It’s hard to get the first members of a community. So why not bribe people to join? Some of the past Mixergy interviews suggest that it’s the way other communities start.
Here’s a response to that issue from Seth Godin, founder of Squidoo and author of Tribes:
Let’s be really clear on the semantics. A “bribe” is when you give somebody money to do something that is against their nature or against their fiduciary duty. When you give a congressperson money to vote against her constituents.
I don’t think bribes are a good idea. I think that recognition and rewards are a great idea.
If you go to any spiritual institution, there’s always some layman up on the podium who’s being recognized for doing something. A friend of mine worked for the pope of the Eastern Orthodox Church. They had a brand new building in Istanbul.
He walked in and there are pictures of all the popes who’ve been there before, lining the walls. And right over the guy’s shoulder is a more modern one. He says, “Who’s that?”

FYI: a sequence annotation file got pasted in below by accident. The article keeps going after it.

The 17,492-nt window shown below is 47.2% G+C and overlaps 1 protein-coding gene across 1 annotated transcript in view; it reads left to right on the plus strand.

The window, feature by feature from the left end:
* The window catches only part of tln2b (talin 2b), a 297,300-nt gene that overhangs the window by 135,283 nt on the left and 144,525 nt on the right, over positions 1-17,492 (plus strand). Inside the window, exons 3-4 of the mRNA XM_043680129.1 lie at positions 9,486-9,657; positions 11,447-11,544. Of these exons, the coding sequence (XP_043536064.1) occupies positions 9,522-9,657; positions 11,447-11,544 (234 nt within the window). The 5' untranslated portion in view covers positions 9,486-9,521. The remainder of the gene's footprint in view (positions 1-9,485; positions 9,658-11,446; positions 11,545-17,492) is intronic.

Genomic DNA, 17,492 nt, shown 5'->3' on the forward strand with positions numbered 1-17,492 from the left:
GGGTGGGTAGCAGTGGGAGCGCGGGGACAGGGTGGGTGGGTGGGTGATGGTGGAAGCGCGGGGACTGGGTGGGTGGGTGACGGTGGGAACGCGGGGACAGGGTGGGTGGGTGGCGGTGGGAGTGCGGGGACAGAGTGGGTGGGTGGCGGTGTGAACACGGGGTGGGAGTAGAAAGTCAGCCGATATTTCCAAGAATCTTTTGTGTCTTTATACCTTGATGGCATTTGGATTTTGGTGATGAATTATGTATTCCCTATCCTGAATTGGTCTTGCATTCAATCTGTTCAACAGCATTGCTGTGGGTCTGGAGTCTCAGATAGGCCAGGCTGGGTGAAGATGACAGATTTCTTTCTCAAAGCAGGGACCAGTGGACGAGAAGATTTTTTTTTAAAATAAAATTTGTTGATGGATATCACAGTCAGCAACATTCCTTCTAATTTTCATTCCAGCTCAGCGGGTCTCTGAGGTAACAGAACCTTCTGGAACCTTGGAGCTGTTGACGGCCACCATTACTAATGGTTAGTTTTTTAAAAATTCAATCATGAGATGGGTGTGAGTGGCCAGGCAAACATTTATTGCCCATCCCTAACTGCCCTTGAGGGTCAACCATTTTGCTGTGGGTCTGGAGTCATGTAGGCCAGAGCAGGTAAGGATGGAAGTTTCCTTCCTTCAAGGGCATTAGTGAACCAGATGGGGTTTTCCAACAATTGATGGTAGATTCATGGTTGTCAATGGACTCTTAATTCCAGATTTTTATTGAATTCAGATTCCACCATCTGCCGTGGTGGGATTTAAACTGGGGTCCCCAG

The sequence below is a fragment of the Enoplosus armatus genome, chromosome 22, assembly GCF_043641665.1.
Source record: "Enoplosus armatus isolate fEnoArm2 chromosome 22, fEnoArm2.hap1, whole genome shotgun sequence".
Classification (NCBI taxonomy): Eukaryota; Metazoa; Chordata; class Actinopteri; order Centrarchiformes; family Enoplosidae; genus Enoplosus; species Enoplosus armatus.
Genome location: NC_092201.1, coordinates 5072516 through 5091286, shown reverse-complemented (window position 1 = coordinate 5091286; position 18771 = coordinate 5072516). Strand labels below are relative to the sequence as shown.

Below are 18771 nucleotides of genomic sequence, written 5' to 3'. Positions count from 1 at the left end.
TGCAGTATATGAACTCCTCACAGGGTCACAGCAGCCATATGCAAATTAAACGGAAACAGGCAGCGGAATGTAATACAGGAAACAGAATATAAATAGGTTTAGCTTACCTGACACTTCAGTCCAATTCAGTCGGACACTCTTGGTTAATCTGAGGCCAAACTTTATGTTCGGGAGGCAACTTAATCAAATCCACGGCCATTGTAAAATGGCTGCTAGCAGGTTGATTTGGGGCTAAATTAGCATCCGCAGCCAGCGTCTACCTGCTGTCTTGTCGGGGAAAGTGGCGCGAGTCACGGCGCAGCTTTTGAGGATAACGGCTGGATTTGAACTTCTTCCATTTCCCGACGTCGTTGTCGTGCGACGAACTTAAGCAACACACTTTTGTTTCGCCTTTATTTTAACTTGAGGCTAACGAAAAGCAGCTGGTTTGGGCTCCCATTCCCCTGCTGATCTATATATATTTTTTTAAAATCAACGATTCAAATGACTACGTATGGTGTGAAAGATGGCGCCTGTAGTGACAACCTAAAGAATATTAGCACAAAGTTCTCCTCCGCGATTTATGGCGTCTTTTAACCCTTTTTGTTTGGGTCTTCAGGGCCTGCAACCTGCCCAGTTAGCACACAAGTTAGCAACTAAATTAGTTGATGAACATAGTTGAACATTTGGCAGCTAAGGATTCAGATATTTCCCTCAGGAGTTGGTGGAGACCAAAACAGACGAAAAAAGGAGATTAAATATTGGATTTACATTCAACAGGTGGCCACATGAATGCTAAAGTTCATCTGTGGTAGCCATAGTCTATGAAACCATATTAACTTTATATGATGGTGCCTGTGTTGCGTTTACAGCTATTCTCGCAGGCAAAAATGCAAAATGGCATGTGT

The Pope said, “Oh, that’s Dr. So and So from New Jersey. He gave us the money to build the building.”
I’m not sure he did it so he could get his oil painting in there. I don’t think it’s a bribe. But I think it’s recognition.
What tribe leaders understand is that you need to treat different people differently. And that different people are going to contribute differently. And that recognizing them makes perfect sense.
The other thing that you notice is that tokens and prizes and rewards are valued far out of proportion to their costs. Because people don’t do it for the ball of cotton from China. They do it because being recognized is one the things humans want more than anything else.